The Wilburs narrowly  escaped this fate one time. Edwin worked day and night until he became quite worn out. The couple and their children moved to Pakhoi where Edwin suffered a malaria attack which cost him his life. Susan stayed on in Canton for three years visiting homes with sick family members doing her best to help them recover. Soon she acquired tuberculosis, so she and the children returned to the United States. When she recovered her health she worked among the Chinese people in Oregon and San Francisco.

working in Portugal

Mary and Clarence did not leave immediately after their wedding because Clarence worked for a while doing evangelism in Iowa. A baby named Charles was born to them at the home of Clarence’s parents. Shortly after his birth they received a call to work in Spain. However, due to a sudden change of plans they ended up in Portugal as the first Seventh-day Adventist missionaries to land there. They immediately found a Portuguese teacher to help them learn the language. Starvation stalked them the first year because they soon used up their personal funds, and no salary arrived for months. The believers at home were not used to giving funds for overseas missions.

When this problem was rectified, they passed out literature everywhere to anyone while Mary donated nursing services free of charge to all she found that needed help. Royalty soon heard of her work among the people, and one day a coach pulled up to the home of the Rentfros, and an elegantly clad coachmen presented Mary with a written invitation to the palace to see a sick member of the royal family. Thus Mary began providing nursing and midwife services to the royal residents at the palace.

However, that ended when one day someone killed the king throwing the country into chaos. This unrest flowed into the churches, and when Clarence was holding a meeting, a group of rebellious young men entered the meeting hall and seated themselves. All were quiet at first when suddenly the men jumped up out of their seats and began throwing people down and beating them. Mary saved the day by threatening the leader of the ruffians with her long, steel hatpin. The police apprehended the whole group of rebels.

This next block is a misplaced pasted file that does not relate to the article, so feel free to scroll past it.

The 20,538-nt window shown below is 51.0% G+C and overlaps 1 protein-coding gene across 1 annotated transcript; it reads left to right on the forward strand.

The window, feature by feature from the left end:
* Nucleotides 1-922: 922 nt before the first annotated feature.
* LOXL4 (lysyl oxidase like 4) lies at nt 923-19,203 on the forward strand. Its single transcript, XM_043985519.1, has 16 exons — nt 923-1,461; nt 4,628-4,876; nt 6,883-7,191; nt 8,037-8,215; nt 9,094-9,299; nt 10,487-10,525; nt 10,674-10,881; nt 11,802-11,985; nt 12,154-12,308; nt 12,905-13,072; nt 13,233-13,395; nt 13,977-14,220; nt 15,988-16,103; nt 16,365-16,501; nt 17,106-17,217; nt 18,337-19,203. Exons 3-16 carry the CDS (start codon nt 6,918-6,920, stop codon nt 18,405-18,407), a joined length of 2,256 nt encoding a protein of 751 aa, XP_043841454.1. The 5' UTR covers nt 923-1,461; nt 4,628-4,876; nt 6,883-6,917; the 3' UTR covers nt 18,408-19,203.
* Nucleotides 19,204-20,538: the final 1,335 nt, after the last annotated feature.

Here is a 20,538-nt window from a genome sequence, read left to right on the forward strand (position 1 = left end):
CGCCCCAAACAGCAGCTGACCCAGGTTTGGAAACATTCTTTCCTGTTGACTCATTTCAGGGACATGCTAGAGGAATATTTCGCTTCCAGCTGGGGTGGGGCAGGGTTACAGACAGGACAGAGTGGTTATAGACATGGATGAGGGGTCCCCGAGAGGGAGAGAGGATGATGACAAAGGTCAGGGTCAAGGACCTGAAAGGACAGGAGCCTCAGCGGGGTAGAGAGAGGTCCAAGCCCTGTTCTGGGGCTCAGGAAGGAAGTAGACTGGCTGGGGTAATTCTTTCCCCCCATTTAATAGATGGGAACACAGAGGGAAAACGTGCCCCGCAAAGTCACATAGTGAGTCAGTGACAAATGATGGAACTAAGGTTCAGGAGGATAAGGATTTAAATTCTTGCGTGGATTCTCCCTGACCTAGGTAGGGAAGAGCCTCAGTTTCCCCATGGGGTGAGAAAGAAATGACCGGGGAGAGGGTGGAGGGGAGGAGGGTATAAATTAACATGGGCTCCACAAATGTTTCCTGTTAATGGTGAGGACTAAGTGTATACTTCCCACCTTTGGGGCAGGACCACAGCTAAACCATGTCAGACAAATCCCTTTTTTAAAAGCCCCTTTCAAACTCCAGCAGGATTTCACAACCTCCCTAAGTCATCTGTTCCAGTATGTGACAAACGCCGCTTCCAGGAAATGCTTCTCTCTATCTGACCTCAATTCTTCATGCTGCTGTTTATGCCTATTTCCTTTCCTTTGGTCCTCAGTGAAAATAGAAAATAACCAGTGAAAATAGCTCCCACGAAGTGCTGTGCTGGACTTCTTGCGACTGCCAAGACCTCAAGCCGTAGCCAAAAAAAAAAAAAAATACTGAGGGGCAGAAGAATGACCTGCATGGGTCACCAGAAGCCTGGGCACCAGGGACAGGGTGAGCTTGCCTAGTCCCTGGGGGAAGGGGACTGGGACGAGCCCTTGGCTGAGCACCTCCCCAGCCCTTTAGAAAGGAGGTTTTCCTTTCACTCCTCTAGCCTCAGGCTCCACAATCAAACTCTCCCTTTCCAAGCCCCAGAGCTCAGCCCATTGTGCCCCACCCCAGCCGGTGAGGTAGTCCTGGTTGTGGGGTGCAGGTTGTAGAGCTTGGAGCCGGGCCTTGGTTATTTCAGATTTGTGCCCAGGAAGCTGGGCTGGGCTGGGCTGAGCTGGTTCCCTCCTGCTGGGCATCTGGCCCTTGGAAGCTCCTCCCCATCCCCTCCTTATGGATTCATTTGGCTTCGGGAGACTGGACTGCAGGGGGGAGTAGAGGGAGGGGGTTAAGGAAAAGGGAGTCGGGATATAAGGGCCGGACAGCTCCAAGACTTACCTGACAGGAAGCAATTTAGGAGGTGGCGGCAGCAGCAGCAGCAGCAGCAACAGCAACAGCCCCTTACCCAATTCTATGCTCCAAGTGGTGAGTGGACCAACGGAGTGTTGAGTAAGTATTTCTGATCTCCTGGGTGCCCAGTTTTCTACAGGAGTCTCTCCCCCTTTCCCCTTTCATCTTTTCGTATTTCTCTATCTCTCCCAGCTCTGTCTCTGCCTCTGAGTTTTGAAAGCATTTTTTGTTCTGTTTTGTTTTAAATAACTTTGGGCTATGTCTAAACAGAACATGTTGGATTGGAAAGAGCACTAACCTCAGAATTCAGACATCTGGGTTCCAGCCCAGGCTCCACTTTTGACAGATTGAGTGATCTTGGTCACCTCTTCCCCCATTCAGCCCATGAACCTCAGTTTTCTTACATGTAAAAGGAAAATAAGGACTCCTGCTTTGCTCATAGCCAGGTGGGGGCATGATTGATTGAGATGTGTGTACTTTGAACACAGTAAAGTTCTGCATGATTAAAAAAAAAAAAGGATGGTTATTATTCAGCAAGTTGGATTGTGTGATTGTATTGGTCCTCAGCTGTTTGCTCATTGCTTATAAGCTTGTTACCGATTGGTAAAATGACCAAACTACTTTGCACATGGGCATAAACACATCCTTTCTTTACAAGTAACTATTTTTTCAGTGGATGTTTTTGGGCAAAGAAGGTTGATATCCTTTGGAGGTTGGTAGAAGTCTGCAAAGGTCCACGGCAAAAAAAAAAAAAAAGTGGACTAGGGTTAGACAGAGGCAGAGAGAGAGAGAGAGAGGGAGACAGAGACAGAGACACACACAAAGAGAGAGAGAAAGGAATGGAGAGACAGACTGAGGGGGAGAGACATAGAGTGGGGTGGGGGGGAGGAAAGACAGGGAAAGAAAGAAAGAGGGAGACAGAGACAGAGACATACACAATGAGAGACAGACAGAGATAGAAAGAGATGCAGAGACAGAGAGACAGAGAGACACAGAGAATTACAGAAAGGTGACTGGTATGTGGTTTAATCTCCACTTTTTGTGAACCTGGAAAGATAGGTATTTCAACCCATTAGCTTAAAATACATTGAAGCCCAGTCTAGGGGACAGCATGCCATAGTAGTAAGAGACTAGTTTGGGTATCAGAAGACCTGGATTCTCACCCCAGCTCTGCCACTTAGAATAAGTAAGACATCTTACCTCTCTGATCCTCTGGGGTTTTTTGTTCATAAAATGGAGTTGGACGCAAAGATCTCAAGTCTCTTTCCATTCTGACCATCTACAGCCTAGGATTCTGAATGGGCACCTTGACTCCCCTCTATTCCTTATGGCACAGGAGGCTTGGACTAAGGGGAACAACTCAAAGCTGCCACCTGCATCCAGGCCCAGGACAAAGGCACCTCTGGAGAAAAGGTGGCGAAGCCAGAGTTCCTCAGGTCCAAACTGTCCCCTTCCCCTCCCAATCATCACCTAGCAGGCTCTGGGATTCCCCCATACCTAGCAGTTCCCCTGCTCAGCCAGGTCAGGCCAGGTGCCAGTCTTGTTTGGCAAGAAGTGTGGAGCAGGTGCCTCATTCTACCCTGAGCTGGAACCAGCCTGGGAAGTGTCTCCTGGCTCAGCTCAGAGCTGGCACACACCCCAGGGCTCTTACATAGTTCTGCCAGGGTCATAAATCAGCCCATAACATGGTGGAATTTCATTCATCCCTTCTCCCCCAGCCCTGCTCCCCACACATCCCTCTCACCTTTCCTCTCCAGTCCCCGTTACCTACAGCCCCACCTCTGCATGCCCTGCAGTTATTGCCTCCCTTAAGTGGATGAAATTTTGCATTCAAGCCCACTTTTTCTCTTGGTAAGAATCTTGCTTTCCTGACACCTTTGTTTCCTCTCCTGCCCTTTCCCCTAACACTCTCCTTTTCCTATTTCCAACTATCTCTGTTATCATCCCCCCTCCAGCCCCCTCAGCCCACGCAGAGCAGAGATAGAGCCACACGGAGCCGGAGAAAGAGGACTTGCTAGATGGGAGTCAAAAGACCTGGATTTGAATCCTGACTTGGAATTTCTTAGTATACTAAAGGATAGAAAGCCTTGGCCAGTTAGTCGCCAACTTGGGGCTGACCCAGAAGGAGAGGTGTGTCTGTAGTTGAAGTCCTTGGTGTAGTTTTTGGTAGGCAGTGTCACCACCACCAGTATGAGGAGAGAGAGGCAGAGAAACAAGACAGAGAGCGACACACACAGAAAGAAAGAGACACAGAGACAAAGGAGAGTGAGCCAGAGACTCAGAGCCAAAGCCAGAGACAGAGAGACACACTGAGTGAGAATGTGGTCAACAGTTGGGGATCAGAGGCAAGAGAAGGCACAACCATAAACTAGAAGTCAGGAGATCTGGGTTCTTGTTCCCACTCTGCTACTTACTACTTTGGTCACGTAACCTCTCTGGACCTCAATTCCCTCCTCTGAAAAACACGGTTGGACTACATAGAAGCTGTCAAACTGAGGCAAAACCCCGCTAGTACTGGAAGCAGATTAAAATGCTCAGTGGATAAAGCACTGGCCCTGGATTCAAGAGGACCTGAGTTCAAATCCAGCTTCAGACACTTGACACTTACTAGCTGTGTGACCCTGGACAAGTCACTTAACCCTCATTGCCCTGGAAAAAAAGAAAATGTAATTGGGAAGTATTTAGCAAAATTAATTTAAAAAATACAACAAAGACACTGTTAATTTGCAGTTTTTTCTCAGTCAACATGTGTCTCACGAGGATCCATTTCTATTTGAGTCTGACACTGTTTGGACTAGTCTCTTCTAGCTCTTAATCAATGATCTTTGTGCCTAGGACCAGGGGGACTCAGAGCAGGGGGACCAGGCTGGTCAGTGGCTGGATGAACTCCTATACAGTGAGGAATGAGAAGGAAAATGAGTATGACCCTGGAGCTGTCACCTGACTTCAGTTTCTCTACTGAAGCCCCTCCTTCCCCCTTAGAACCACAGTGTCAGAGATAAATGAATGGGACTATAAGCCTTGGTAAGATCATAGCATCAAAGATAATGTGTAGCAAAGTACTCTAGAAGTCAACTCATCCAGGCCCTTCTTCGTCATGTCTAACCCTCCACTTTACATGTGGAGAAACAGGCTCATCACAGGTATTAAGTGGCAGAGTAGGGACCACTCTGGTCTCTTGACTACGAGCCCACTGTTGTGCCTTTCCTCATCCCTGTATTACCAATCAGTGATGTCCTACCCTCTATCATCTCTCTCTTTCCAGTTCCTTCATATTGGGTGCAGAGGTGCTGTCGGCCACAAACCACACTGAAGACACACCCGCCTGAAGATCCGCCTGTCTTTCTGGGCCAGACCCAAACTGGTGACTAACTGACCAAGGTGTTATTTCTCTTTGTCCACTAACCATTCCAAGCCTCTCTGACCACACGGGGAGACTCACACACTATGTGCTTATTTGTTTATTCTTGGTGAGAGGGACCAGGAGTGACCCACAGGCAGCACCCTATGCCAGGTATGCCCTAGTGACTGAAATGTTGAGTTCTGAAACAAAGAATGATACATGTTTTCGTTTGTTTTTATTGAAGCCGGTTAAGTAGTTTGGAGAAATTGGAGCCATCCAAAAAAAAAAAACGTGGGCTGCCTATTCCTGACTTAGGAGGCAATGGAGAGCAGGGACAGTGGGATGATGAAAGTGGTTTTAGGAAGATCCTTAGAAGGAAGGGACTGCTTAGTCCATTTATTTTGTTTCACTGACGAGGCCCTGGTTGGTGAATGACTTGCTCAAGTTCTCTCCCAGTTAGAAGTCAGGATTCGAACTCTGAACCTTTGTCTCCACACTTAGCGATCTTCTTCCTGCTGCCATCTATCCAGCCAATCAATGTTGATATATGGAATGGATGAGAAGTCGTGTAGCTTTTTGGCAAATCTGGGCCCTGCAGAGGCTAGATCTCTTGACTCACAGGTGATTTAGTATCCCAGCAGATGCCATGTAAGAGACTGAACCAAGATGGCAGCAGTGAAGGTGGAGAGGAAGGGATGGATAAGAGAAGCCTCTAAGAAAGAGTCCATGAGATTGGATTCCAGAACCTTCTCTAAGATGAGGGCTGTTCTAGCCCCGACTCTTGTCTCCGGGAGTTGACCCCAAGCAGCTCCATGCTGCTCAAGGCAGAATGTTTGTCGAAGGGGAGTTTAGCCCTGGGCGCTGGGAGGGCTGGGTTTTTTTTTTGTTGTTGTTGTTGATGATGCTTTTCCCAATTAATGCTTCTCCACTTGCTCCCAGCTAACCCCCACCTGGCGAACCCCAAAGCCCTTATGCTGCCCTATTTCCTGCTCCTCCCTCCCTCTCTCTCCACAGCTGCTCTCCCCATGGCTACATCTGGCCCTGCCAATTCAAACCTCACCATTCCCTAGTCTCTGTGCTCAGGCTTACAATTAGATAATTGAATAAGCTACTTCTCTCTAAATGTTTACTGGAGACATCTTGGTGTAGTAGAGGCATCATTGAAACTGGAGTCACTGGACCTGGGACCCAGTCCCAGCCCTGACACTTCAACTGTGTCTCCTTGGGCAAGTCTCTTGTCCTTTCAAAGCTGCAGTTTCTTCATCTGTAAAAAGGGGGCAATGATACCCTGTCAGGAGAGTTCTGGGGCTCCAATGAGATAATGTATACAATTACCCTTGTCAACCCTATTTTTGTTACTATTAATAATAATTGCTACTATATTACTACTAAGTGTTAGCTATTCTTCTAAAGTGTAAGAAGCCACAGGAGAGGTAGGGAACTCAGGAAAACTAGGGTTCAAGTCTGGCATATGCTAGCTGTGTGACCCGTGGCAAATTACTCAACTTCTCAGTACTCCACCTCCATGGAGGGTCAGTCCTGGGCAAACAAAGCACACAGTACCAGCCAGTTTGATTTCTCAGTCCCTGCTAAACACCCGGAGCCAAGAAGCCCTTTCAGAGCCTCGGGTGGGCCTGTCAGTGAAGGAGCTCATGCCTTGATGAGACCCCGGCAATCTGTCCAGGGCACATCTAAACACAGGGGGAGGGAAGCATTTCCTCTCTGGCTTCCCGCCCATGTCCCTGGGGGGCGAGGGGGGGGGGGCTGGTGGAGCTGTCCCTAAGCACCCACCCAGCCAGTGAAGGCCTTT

More miracles

Mary and Clarence had three children, and one day the children were playing behind the house by a large stone fence that surrounded the yard. Suddenly Mary ran from the house shouting the names of the children calling them to come to her immediately. They obeyed and ran to her just as an earthquake shook the earth causing the stone wall to fall right on the spot where the children had been playing. How they praised the Lord for delivering them from injury and death.

After 13 years working in Portugal, the Rentfros moved to Brazil where they worked for several years before Clarence became seriously ill from malaria. They were forced to return home to the United States where he could receive treatment. After recovering he pastored churches in three states and retired in California. At this time, Mary at age 61, took the exam to receive an RN license and worked many more years in the medical office of her son-in-law. She lived to the age of 97 enjoying her extended family. During her lifetime she assisted in delivering approximately 1,000 babies.

Just picture the neighbor who invited the Haskell children to Sabbath School as she meets Mary and Susan in heaven and hears about their dedicated lives. How surprised she will be to hear the results of inviting her neighbor children to Sabbath School. Her kindness resulted in the saving of hundreds of souls.


For more information about the lives of these two sisters and their amazing experiences serving their Lord, please read Susan Haskell, Missionary by Ivy R. Doherty published by the Review and Herald Publishing Association in 1938. Also, From Farm Girl to Missionary, the Life of Mary Haskell Rentfro by Jean M. Anderson published by Teach Services, Inc. in 2019.


Jean M. Anderson lives in Ooltewah, Tennessee, United States.